Lethal Injection on Trial

Article excerpt

Recent stays of execution in Alabama, Arkansas, Arizona, Florida, Georgia, Mississippi, Nevada, Texas and Virginia come on the heels of the Sept. 25, 2007, decision by the U.S. Supreme Court to hear Baze v. Rees sometime early this year. In this case, two current Kentucky death row inmates argue that the three-chemical cocktail used in lethal injections inflicts unnecessary pain and suffering and thereby constitutes cruel and unusual punishment in violation of the 8th Amendment to the Constitution.

Opponents argue that lethal injection does not contain enough anesthetic to relieve pain, prisoners are not properly anesthetized before receiving the injection and that this method of execution is routinely botched.

The case comes to the high court on appeal from the Kentucky Supreme Court, which ruled that lethal injection does not violate the constitution because the prohibition on cruel and unusual punishment "does not require a complete absence of pain."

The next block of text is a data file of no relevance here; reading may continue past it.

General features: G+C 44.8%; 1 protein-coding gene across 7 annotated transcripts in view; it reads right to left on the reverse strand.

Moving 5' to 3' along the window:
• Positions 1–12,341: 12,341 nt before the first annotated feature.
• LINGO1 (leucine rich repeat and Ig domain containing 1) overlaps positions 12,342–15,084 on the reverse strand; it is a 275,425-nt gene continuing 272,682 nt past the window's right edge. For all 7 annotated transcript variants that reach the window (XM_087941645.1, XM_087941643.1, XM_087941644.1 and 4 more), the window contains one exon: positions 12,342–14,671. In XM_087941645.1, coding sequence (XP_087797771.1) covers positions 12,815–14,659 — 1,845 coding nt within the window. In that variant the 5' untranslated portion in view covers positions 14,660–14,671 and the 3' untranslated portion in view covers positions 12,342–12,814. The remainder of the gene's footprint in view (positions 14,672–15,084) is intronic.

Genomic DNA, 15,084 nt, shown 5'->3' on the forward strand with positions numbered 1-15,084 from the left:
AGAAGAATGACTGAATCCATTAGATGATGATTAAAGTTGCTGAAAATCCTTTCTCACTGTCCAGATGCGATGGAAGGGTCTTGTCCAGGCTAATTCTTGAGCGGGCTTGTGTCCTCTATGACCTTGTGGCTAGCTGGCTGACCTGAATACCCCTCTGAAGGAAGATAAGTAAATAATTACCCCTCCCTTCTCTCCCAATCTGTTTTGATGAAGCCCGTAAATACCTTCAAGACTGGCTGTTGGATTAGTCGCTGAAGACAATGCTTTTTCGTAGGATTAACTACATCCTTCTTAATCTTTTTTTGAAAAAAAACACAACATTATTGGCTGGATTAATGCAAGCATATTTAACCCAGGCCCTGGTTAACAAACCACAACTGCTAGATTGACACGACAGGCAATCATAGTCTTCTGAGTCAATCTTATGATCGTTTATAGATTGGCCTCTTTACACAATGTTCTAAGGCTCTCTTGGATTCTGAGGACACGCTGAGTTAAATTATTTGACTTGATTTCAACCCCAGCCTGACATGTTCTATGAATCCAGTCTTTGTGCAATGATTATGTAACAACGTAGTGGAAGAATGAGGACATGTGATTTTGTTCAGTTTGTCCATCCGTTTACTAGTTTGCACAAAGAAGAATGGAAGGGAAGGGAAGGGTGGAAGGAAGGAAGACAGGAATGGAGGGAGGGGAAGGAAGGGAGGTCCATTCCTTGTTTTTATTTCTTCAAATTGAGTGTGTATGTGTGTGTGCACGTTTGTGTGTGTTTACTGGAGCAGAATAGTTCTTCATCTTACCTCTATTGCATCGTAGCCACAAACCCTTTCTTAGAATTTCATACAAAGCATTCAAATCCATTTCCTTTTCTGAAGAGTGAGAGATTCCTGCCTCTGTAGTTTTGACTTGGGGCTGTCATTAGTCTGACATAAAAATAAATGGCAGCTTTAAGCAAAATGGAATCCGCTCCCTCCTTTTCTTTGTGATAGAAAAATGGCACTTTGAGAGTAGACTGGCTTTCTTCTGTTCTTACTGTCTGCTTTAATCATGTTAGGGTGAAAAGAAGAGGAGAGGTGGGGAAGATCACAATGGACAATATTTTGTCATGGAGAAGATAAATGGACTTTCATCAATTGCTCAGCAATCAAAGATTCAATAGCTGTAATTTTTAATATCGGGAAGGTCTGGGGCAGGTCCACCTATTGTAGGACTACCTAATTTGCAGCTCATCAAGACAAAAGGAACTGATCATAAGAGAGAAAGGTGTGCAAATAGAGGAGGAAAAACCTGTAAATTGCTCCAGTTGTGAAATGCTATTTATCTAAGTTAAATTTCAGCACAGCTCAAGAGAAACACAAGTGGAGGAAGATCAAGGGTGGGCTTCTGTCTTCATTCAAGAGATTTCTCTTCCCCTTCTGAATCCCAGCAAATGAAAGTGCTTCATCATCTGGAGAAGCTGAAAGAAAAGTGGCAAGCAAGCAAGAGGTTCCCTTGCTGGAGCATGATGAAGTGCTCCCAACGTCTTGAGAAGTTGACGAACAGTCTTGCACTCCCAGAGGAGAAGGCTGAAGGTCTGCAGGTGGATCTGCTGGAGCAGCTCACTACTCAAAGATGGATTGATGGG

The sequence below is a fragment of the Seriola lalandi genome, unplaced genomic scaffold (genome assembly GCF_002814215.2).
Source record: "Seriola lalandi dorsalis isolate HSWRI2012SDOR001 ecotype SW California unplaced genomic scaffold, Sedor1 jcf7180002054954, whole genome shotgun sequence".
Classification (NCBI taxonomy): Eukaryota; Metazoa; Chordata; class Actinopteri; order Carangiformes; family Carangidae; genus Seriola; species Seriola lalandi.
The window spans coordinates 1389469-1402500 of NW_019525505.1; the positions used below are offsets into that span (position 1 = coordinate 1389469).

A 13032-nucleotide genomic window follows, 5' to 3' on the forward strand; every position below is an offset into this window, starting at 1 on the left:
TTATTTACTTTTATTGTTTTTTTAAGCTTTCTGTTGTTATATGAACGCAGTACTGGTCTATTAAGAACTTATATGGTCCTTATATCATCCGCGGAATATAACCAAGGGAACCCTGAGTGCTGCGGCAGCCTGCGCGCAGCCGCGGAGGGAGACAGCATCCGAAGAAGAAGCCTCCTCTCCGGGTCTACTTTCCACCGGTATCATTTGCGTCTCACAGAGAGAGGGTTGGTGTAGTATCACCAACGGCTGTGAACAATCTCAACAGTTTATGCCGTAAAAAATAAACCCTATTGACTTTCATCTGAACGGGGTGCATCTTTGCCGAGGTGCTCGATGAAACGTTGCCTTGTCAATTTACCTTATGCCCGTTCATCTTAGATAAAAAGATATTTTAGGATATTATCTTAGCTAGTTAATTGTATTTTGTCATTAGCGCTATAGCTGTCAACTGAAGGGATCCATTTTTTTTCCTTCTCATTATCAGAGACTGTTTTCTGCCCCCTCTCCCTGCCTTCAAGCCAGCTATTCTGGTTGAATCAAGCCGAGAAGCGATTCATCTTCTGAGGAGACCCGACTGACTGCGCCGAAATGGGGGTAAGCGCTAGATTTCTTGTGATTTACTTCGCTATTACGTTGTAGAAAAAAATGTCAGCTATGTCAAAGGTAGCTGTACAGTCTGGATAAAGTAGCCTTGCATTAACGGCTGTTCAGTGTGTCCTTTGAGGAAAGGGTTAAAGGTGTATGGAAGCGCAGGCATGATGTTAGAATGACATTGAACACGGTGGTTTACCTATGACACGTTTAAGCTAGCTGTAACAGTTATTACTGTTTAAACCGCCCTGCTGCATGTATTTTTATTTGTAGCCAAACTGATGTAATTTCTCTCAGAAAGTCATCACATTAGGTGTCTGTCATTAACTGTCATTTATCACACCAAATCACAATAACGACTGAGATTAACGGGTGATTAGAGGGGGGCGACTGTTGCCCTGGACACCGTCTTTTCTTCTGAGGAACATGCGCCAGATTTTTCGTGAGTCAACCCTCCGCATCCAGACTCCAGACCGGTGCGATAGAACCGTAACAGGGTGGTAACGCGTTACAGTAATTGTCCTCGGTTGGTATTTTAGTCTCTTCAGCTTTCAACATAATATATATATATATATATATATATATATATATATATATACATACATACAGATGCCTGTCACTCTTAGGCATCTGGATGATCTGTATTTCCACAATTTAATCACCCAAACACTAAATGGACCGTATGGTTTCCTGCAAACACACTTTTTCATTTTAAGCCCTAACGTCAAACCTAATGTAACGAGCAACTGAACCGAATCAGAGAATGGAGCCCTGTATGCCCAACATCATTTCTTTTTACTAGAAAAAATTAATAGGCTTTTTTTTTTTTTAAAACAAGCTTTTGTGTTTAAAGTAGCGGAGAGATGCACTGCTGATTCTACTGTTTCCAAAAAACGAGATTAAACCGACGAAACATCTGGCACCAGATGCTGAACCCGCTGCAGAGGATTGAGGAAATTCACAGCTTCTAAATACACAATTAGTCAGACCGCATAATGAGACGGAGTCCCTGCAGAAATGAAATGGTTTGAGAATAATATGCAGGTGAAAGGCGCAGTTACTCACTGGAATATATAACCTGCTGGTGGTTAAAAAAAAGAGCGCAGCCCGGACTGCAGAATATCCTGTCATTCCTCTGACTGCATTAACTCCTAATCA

Currently there are approximately 3,350 inmates on death row. Thirty-six of the 37 death penalty states authorize lethal injections for executions. Almost all the states use the same three-drug combination: sodium pentothal, to render the inmate unconscious; pancuronium bromide, to paralyze all skeletal muscles; and potassium chloride, to stop the heart and cause death. …